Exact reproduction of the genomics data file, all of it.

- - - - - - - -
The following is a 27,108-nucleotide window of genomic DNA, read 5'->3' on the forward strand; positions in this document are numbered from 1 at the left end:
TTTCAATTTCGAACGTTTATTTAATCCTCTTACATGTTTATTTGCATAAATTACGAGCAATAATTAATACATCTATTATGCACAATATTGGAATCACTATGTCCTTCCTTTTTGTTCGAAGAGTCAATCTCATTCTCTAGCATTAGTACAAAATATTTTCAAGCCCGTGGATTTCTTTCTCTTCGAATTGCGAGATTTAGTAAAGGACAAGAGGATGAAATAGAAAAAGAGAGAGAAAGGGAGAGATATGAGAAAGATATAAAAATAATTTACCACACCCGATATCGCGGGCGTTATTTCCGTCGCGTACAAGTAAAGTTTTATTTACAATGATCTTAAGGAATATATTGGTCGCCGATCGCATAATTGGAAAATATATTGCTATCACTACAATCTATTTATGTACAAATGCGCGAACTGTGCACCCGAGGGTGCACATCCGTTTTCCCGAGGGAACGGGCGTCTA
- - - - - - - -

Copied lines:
The following is a 27,108-nucleotide window of genomic DNA, read 5'->3' on the forward strand; positions in this document are numbered from 1 at the left end:
TTTCAATTTCGAACGTTTATTTAATCCTCTTACATGTTTATTTGCATAAATTACGAGCAATAATTAATACATCTATTATGCACAATATTGGAATCACTATGTCCTTCCTTTTTGTTCGAAGAGTCAATCTCATTCTCTAGCATTAGTACAAAATATTTTCAAGCCCGTGGATTTCTTTCTCTTCGAATTGCGAGATTTAGTAAAGGACAAGAGGATGAAATAGAAAAAGAGAGAGAAAGGGAGAGATATGAGAAAGATATAAAAATAATTTACCACACCCGATATCGCGGGCGTTATTTCCGTCGCGTACAAGTAAAGTTTTATTTACAATGATCTTAAGGAATATATTGGTCGCCGATCGCATAATTGGAAAATATATTGCTATCACTACAATCTATTTATGTACAAATGCGCGAACTGTGCACCCGAGGGTGCACATCCGTTTTCCCGAGGGAACGGGCGTCTA